Sixth Sunday after Epiphany
Vivian Lewin, Spiritual Director in the Diocese of Montreal
The Gospel reading for today is a pretty hard one, isn’t it? And we have already had a hard week, whether or not we watched the news much. The earthquake in Turkey and Syria continues to take a toll of lost lives. Watching and praying, we feel helpless. And we wonder: Is God helpless too?
Ever since Christmas, we have been following Jesus’ life in our readings: he appeared in our flesh, first in the helplessness of a newborn baby (one of so many). We are preparing, as we enter Lent, to see him fully helpless at the end of his relatively short life, a powerless person (one of so many) in the hands of a ruthless and self-serving political regime (yes, one of many). And as much as we might want to blame autocracy for his death, and for the scale of any disaster, the fact is that we mortal flesh-enclad humans on this planet simply don’t have the power to control the instabilities, and uncertainties, that are part of the world that we inhabit.
In the face of this helplessness, I would remind you that just one week ago, the light that shined forth all through Epiphany was celebrated beautifully right in this cathedral with the blessing of candles, and the proclamation that light does indeed shine in the darkness.
And today, we have Jesus fully alive and bringing Good News. Except … is it good news? Now when we lay readers were being taught to preach by Paul Jennings, who knows something about it, he told us told that the job of a preacher isn’t to provide answers so much as to model how Christians read scripture. Today’s scripture is a fine example.
“You have heard that … ‘You shall not murder’… but I say to you that if you are angry with a brother or a sister, you will be liable to judgment,” and so on.. And so on and on!
This is raising the bar mighty high, isn’t it?
One way to read scripture is to test it on our experience. Hold it lightly and see what seems to resonate. In my case, my mind first went to a time in my 40s when I was a freelance writer for an unnamed university (familiar to many of us) writing many, many funding proposals, each one with its own particular challenges. I was learning to do this as I went. I would bring my work to the staff person who assigned the work, and he would read the text out loud, pausing after each sentence. Nodding, or suggesting refinements. On one of those occasions, I had really nailed it. We were both pleased.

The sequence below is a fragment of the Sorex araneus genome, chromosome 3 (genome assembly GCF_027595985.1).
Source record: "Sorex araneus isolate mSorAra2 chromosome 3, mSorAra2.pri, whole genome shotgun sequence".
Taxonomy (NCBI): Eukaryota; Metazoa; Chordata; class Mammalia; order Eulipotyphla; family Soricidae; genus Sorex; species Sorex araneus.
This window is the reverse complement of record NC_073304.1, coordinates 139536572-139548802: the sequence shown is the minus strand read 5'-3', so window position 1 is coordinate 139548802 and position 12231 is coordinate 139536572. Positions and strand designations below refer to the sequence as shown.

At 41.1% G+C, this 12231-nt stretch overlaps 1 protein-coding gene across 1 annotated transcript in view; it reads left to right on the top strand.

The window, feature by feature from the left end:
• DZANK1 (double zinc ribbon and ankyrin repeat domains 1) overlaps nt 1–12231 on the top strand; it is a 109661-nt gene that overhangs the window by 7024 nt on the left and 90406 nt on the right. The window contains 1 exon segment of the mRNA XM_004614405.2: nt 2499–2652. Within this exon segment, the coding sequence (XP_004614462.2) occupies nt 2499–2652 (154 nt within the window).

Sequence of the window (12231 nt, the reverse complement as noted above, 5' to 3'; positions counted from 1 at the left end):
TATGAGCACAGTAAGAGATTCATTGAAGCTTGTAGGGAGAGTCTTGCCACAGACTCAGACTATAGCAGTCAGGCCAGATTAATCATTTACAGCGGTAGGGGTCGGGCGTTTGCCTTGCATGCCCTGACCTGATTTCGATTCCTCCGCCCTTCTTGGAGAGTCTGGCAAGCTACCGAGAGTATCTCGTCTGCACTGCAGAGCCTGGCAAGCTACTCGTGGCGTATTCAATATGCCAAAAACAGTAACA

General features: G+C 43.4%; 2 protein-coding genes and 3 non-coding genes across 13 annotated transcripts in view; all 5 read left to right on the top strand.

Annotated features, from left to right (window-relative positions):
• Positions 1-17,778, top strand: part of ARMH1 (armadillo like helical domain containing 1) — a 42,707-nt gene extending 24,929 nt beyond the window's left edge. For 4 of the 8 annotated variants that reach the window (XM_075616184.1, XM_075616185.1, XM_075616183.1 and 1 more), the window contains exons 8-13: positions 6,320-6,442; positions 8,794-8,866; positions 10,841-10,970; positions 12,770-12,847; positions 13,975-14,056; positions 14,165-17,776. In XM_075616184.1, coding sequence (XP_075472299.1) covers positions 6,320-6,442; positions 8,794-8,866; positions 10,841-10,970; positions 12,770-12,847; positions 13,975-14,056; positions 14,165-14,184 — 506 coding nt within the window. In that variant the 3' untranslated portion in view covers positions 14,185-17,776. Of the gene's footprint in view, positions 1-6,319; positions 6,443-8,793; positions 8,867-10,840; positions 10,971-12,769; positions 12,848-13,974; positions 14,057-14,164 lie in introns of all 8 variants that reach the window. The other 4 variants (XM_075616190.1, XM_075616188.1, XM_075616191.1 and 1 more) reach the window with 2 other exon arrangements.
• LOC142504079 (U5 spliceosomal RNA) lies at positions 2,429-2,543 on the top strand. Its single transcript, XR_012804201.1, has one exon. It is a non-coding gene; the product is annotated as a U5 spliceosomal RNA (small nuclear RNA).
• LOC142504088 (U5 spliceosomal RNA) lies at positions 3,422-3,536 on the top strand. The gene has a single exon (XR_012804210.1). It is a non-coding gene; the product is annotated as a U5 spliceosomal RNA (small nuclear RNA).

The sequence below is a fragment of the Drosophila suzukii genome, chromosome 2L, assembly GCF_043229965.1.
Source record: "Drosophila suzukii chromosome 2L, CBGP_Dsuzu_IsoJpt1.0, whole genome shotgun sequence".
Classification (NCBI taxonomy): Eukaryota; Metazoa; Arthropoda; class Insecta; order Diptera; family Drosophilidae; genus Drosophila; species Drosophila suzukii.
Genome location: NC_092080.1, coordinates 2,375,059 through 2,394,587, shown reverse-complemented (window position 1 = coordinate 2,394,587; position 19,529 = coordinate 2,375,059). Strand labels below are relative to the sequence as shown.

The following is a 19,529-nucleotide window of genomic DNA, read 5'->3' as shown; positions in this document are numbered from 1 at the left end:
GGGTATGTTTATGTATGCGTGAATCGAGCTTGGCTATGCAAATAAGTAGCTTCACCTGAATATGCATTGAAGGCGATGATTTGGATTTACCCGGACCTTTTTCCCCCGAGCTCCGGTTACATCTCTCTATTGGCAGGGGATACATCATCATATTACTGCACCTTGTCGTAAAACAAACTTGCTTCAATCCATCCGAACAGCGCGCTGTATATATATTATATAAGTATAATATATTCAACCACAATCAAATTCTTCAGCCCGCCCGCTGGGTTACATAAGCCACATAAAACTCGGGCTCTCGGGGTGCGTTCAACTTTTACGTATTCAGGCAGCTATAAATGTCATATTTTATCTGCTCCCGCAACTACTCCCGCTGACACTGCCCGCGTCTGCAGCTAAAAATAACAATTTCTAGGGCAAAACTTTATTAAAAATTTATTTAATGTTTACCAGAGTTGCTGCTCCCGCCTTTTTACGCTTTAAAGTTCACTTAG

“Hey, we jumped through that hoop, right?” I said. “Well, you know, “ he said slowly, “Once you can jump through that hoop, they raise it. Then they make it smaller. Then they set it on fire.”
Is that what Jesus is doing here?
Matthew’s gospel was placed first in the New Testament not because it was the oldest one, but because it offered continuity with the Hebrew scriptures. Its writer was particularly interested in showing how Jesus’ teaching continued the ongoing and lively tradition of Jewish understanding. Jesus had no idea, I remind you, that he was starting a new religion! He stood in the lineage of the prophets, all of whom criticized complacency within their religion, criticized their religious leaders and sometimes their political leaders. Pushing the community as a whole towards right action. Exhorting them to do what God loves and desires, not simply to pay lip service to some ancient ideas, or to have good intentions.
So in this passage, which is part of the Sermon on the Mount … it comes between the Beatitudes and the Lord’s Prayer… Jesus is building on the foundation of the Law, given to Moses on Mount Sinai.
We know, because we have heard it a lot, that Saint Paul says a number of things about the Law that, taken out of context, seem on the face of it to malign the Jewish faith, reducing it to a sort of legalistic bean-counting that in his words “cannot save.” But that is not a proper construction of the Jewish law. We do believe Jesus saves. We’re Christians. Yet in this passage Jesus is extending, not annulling, the commandments.